Still, doing that in a function is really a WTF in the first place, but these are expressions not functions so everything has to be inline (use a different part if you want to write your own function that can then be called in-line)

  • Jeremy Hannon (google) in reply to Carl Witthoft

    Trust me, referencing Wikipedia as your source material doesn't help much. I have seen several times where something is factually wrong, but keeps being set that way because it can be referenced at a number of "reliable sources".

  • nanis (unregistered) in reply to Carl Witthoft

    While Indians were the first to use zero, the concept was transmitted to Europe via Arab scholars. From the same page you cite:

    The Hindu–Arabic numeral system (base 10) reached Europe in the 11th century, via the Iberian Peninsula through Spanish Muslims, the Moors, together with knowledge of astronomy and instruments like the astrolabe, first imported by Gerbert of Aurillac. For this reason, the numerals came to be known in Europe as "Arabic numerals".

  • thosrtanner (unregistered)

    I've seen several places that suggest the Mesopotamians had the idea of a zero around 3,000BC (which made its way to India and then back to Europe, this taking 4,000 years to make it this far North), and the Mayans developed it around 30BC.

  • Frank (unregistered) in reply to Carl Witthoft

    Even weirder when FP values ARE exactly equal when you don't expect them to: https://bugs.debian.org/cgi-bin/bugreport.cgi?bug=781997

  • Norman Diamond (unregistered)

    0.01f is good enough in context to say the device has stopped moving. I will just say that this line of code is one from an end product that costs the U.S taxpayers $17 billion. If you knew what the device was and you paid any of that money, you would be weeping right now.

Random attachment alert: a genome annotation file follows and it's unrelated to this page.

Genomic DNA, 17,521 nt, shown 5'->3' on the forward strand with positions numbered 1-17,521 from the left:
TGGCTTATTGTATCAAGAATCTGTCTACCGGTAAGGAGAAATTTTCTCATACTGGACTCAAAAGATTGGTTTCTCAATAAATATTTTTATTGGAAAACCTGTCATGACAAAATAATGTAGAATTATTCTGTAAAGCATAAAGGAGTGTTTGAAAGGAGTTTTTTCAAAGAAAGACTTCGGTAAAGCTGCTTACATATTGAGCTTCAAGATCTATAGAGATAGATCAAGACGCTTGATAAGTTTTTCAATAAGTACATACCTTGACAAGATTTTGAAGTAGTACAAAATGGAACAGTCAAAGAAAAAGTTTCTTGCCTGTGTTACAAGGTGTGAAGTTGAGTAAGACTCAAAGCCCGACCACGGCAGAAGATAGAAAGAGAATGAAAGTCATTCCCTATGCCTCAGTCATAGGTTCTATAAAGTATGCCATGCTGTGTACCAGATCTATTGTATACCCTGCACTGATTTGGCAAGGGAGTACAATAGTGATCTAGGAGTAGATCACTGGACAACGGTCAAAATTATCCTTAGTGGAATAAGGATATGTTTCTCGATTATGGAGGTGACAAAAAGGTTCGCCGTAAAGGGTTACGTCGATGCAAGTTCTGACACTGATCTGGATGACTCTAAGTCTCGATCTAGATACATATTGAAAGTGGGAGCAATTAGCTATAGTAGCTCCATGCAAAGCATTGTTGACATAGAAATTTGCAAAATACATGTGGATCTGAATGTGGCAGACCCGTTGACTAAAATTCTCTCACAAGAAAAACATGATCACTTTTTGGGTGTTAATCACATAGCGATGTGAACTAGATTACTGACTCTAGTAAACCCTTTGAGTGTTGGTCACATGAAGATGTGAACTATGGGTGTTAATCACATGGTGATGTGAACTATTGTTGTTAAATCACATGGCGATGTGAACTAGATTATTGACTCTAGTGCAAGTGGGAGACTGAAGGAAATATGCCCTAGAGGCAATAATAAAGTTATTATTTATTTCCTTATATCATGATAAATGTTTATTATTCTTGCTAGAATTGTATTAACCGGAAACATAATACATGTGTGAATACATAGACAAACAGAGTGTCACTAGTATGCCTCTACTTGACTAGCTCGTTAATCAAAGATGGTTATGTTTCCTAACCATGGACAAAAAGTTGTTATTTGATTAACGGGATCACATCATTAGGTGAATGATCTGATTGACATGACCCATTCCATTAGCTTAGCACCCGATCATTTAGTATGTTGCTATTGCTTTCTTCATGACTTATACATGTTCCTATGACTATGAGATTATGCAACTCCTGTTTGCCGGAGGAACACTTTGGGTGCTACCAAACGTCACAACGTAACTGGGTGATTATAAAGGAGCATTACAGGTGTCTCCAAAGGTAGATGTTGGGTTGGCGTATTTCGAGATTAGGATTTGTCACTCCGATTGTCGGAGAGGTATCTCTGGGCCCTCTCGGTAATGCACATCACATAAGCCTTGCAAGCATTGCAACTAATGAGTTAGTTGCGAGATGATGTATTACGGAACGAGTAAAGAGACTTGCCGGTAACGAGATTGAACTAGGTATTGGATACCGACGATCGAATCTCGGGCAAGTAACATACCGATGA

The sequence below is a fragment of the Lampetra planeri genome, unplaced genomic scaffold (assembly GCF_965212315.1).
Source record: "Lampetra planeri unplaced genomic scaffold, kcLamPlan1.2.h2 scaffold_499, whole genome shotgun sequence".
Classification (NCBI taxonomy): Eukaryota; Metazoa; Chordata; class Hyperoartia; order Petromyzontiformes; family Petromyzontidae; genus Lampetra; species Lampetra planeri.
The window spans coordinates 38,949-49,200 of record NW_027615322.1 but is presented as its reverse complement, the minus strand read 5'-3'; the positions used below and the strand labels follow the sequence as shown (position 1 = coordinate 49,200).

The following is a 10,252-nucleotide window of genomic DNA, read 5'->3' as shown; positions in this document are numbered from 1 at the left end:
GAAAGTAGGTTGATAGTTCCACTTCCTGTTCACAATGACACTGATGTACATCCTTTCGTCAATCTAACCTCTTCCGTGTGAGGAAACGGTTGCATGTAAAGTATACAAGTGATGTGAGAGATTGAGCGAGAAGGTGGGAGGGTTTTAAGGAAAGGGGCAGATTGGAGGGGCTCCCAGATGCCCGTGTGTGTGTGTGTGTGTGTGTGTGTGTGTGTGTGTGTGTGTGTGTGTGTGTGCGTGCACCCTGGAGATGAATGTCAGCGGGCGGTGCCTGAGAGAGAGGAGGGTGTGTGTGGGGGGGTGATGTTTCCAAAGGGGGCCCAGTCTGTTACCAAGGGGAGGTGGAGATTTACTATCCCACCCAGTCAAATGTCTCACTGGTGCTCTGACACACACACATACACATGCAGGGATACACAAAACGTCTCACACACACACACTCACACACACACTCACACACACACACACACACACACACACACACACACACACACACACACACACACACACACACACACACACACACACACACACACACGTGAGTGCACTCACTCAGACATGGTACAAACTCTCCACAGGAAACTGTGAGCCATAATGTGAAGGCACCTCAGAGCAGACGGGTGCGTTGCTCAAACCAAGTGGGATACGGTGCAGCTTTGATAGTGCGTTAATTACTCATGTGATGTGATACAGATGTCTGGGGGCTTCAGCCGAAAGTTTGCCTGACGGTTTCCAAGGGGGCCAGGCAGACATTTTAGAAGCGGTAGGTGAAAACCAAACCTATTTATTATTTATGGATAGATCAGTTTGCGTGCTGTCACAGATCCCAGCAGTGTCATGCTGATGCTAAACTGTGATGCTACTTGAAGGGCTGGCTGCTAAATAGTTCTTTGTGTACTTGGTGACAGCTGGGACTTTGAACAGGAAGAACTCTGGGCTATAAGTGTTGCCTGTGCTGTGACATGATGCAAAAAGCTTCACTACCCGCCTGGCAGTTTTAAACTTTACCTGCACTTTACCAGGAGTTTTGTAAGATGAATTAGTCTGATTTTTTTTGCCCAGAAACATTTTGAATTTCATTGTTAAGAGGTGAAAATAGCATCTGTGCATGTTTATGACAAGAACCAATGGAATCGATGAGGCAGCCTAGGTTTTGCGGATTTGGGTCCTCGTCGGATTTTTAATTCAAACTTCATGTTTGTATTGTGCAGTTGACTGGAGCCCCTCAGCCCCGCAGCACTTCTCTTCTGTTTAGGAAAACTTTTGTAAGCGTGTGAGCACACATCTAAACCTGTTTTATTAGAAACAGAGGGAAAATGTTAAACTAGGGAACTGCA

A hammer?

  • Mozsafa ebd Pak (unregistered)

    Even if someone doesn't like the word 'epsilon', not one iota will be changed about the fact that ZERO should be equal to 0. https://www.vocabulary.com/dictionary/iota https://en.wiktionary.org/wiki/iota#Noun

  • akozakie (unregistered)

    One thing the professors used to repeat ad nauseam was "Floating point values are never equal, if they are, you probably have a bug, most likely = instead of == somewhere". Good rule of thumb, even if obvious exceptions exist.

  • Pait (unregistered)

    My much senior colleague wrote

    #define NULLP ((void*)0x01)
    

    into his "framework". Intentionally... So you see, there is many uses for non-zero zeros.

  • Angela Anuszewski (google) in reply to Norman Diamond

    I can't tell you what the rest of the function does. But I will tell you that I have been writing software for the government for almost 20 years now, and the mere existence of this function is the biggest WTF I have ever encountered. And this is government work, so that's saying something.

  • dkf (nodebb) in reply to Angela Anuszewski

    I can't tell you what the rest of the function does.